It's not the word Jeremy Corbyn used to describe the death of one of history's worst mass murderers - a "tragedy" was his analysis of the killing of Osama Bin Laden - but the moral equivalence. What he actually said was "This was an assassination attempt, and is yet another tragedy, upon a tragedy, upon a tragedy. The World Trade Center was a tragedy, the attack on Afghanistan was a tragedy, the war in Iraq was a tragedy".
The death of those people who hurled themselves from their windows rather than burn alive. The killing of the man who praised his God when he saw the footage of their final moments. Both events "a tragedy" in the eyes of Labour's next leader.
But it won't make any difference. It will just be shrugged off again. Words taken out of context. Another Tory media smear.
One of the paradoxes of the last few weeks is how, to Corbyn's supporters, the worse things have got, the better they have become. The association with Holocaust deniers, the speaking engagements alongside those cheering the death of British soldiers. They have strengthened, not weakened, the resolve of the faithful. "Look at everything they're throwing at him, and still he's standing tall!"
Actually, it's not just Corbyn's devotees who are saying that. Many neutral observers are in awe of his ability to cheat political gravity. The daily revelations emerging from the archives of Russia Today and Press TV would derail any other politician's bid for the leadership of their party. The fact they haven't is proof that Jeremy Corbyn isn't a mere politician, but a political phenomenon.
No. He isn't. He really isn't.
At the end of next week, Corbyn will win the Labour leadership election. And when that happens people will need to grasp what his victory means. More importantly, they're going to need to grasp what it doesn't mean.
One of the first things people will have to understand is that though he will have won, Corbyn will not have been elected Labour leader. Labour will not have a leader. Corbyn will not command the support of his shadow cabinet, or his MPs. Nor does he want it. His appeal - and he's been entirely open about this - will be to the activists and members who have elected him. They will decide policy - not him. They will dictate his political direction - not him. A small hard-left clique will establish an iron circle around him to "interpret" the activists' will. But Labour will not have a leader. It will have a cipher.
The other thing it will be necessary to recognize is that despite the bombastic claims of his acolytes, his election will not represent a redrawing of the political rules. The rules remain in place. Corbyn and his supporters have simply chosen to ignore them.
The British people have registered his comments on Bin Laden. His links with those who welcomed the killing of men and women who laid down their lives serving their country. His statement that "paying tax is not a burden". Or if they haven't, they will when the Conservative campaign machine cranks into gear.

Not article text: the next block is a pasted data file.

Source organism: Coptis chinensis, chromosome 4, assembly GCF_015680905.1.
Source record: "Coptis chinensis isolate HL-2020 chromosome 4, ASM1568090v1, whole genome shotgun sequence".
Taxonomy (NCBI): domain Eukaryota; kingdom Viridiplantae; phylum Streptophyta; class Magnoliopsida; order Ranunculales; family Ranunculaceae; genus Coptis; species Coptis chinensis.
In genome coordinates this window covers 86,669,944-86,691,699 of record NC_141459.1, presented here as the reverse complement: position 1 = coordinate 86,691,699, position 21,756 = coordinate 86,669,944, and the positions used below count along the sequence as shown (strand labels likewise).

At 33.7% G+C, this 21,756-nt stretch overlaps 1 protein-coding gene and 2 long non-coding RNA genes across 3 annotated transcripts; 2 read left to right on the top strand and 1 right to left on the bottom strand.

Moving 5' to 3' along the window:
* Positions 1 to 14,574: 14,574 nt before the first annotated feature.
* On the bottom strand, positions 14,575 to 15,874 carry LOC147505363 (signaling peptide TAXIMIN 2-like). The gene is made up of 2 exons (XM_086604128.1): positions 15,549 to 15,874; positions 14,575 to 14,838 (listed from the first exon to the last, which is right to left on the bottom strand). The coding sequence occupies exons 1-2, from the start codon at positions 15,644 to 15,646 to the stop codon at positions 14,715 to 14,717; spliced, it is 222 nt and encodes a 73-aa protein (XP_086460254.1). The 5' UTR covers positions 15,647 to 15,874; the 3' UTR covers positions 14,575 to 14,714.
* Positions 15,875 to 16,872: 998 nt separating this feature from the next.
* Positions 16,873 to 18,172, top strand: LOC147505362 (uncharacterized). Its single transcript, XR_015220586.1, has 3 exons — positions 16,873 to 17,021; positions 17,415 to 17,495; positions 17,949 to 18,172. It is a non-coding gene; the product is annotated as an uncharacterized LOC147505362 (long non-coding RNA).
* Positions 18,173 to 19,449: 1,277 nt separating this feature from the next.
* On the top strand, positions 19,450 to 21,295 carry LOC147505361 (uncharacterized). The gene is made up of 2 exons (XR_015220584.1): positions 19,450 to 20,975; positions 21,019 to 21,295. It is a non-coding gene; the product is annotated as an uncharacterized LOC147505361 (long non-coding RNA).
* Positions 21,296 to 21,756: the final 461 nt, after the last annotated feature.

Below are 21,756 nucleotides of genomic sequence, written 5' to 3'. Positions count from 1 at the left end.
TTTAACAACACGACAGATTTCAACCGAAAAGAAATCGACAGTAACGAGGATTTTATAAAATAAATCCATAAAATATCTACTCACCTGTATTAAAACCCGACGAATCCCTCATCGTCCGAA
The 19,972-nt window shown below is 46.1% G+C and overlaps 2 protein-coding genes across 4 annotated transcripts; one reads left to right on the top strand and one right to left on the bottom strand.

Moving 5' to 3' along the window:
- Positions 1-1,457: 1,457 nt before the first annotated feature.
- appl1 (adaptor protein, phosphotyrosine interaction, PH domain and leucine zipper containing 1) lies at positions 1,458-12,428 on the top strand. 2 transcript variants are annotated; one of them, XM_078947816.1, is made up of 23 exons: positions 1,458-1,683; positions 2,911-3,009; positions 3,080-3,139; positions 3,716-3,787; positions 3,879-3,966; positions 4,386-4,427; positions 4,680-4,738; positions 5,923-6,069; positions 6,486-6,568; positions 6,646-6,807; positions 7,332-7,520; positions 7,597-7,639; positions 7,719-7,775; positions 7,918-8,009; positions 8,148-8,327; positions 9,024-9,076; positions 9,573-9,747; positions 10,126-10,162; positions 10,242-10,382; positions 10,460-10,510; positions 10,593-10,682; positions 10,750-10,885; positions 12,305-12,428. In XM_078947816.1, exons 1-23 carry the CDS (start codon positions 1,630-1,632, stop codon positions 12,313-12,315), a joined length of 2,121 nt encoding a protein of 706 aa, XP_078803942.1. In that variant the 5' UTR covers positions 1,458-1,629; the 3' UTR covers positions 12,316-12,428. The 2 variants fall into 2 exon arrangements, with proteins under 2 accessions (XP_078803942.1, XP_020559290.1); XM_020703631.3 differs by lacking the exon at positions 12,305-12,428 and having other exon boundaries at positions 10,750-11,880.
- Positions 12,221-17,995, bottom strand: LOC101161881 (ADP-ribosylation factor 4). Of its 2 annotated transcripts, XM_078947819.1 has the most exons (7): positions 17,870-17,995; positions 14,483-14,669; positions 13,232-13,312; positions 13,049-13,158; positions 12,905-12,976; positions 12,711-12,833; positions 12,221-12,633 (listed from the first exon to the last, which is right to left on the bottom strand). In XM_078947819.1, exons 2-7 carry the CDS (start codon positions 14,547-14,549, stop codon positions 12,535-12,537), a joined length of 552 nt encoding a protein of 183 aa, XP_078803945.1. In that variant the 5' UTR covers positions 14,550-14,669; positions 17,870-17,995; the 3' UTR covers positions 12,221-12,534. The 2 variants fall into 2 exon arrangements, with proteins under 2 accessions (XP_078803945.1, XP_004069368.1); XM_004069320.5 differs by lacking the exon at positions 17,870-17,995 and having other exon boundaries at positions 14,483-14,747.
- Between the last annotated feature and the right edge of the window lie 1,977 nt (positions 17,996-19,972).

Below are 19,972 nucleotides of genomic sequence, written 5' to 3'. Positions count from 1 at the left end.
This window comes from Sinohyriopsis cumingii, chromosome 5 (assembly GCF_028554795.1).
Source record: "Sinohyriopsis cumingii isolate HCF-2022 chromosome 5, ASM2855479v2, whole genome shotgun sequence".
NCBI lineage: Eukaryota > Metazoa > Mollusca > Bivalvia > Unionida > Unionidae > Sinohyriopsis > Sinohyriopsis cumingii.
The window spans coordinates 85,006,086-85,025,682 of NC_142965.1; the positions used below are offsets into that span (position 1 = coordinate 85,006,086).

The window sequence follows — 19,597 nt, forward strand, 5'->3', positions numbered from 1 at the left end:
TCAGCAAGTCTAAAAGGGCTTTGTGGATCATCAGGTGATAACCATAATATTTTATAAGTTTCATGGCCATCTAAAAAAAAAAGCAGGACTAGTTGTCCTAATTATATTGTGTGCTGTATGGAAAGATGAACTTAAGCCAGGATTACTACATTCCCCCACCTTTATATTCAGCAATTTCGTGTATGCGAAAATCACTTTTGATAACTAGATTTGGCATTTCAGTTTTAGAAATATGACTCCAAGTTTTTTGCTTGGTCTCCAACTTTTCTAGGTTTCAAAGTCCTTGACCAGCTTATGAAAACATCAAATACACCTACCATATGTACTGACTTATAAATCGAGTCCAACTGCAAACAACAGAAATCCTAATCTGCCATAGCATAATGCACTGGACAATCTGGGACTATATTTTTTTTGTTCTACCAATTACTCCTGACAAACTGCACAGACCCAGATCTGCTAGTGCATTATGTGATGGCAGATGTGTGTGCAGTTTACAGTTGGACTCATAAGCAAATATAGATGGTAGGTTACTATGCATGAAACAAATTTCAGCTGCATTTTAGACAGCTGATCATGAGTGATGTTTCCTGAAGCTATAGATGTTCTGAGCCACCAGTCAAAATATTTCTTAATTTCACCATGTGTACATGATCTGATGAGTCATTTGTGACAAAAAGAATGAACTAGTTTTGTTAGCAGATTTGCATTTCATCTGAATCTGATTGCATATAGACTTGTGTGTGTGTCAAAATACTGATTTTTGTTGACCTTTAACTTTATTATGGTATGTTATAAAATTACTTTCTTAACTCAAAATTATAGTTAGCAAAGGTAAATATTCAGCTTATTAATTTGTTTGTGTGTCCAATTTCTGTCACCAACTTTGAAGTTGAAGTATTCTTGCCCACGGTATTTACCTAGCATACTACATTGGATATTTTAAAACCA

Corbyn's tribunes know all this. But they don't care. They're aware his statements and stances make him unelectable. They couldn't give a monkey's.
Corbyn hasn't miraculously cleared a hurdle other mere politicians would find insurmountable. He's run round it. He'll be disqualified as a result, and his supporters know he'll be disqualified. But they just want to see him run.
Which is why we have to understand something else about Corbyn's impending election as leader of the Labour Party. We've now reached the point where it isn't really possible to call Labour a political party at all.
Political parties exist to win elections, form governments and then implement policies. It's what defines them as political parties, as distinct from protest groups or debating societies. But election victories and government are no longer relevant to Labour. Policies are now just a stakeholder engagement tool - a means of establishing a connection with the only section of the electorate that matters, the newly registered base of activists.
Even sensible Labour MPs and supporters now chastise themselves for arguing power should be a priority. "Saying 'we have to win' isn't enough", one centrist shadow cabinet member told me last week.
Maybe it isn't. But for a serious professional political party that aspires to the governance of its nation, it should be.
Jeremy Corbyn is not a political phenomenon. He is not actually a politician at all. He's an ideal. A dream. The political equivalent of a child's invisible friend.
And as such he is indeed invincible. As his supporters are fond of pointing out, you can't kill an idea. Until you get to polling day.
People who describe Osama Bin Laden's death as "a tragedy", or speak alongside those who welcome the death of British soldiers don't get to lead serious mainstream British political parties. And Jeremy Corbyn's election next week will prove it.